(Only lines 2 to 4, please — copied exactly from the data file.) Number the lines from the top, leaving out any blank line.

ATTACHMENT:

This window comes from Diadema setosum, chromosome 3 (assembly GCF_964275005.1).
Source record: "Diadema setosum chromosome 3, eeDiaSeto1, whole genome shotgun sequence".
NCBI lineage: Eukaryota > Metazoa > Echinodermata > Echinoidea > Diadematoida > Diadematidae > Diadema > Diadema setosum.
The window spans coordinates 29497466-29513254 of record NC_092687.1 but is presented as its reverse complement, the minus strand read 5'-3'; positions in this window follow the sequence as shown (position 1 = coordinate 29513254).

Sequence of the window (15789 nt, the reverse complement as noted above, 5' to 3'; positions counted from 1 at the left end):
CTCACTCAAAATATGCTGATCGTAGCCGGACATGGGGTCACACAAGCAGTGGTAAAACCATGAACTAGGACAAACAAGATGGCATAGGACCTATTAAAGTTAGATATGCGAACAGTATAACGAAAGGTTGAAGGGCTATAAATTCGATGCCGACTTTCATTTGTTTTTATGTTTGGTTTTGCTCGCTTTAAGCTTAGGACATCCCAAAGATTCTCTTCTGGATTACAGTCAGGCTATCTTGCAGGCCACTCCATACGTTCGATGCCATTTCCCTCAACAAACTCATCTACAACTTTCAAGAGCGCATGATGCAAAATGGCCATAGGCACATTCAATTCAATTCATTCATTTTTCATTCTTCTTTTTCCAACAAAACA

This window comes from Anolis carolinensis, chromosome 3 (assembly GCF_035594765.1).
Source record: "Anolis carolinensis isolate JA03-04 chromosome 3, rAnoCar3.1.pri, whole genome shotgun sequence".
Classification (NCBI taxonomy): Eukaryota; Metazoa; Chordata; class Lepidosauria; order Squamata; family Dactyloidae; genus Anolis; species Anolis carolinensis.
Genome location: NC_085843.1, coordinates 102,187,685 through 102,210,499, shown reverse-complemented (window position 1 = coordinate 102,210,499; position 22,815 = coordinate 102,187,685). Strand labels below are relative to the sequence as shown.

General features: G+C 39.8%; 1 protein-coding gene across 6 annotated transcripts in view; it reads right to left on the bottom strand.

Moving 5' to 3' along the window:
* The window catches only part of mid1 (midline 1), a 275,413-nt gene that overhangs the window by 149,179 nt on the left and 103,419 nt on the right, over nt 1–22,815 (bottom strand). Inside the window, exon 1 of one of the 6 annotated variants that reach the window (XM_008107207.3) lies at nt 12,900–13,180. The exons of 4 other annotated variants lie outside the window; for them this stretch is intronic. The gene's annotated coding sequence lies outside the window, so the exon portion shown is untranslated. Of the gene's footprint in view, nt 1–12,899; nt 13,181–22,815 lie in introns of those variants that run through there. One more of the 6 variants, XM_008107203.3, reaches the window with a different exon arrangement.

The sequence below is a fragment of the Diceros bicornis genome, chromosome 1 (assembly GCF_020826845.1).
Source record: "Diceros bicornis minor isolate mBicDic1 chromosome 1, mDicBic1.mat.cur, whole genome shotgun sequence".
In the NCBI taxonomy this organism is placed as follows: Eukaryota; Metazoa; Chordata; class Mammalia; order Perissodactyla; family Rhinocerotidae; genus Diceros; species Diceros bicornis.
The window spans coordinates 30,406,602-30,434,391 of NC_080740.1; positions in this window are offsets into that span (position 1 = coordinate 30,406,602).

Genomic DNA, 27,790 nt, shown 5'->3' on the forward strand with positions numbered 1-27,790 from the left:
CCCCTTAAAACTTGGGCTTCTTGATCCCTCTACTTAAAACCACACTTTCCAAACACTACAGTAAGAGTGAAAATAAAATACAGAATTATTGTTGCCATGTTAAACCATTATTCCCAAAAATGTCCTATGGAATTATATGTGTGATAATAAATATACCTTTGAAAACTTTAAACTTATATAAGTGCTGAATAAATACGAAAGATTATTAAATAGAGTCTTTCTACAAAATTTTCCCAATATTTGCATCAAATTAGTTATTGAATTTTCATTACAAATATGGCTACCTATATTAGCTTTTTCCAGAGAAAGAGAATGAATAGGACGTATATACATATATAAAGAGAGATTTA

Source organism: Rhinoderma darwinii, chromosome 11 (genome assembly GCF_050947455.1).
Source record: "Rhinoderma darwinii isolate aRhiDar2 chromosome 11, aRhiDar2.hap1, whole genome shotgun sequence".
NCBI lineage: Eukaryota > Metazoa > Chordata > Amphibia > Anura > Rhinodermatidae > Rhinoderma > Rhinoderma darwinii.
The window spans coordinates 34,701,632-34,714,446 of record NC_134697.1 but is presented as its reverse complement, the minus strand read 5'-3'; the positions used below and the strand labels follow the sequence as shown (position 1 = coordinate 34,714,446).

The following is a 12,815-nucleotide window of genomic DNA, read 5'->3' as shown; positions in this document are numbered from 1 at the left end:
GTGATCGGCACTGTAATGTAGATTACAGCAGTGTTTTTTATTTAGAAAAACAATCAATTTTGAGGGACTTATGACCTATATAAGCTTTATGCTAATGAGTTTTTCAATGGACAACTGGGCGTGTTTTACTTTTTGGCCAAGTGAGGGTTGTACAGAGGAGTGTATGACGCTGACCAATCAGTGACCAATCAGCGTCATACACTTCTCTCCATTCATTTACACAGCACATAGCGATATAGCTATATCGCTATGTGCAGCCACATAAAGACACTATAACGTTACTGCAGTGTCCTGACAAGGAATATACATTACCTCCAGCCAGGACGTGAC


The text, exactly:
Source record: "Diadema setosum chromosome 3, eeDiaSeto1, whole genome shotgun sequence".
NCBI lineage: Eukaryota > Metazoa > Echinodermata > Echinoidea > Diadematoida > Diadematidae > Diadema > Diadema setosum.
The window spans coordinates 29497466-29513254 of record NC_092687.1 but is presented as its reverse complement, the minus strand read 5'-3'; positions in this window follow the sequence as shown (position 1 = coordinate 29513254).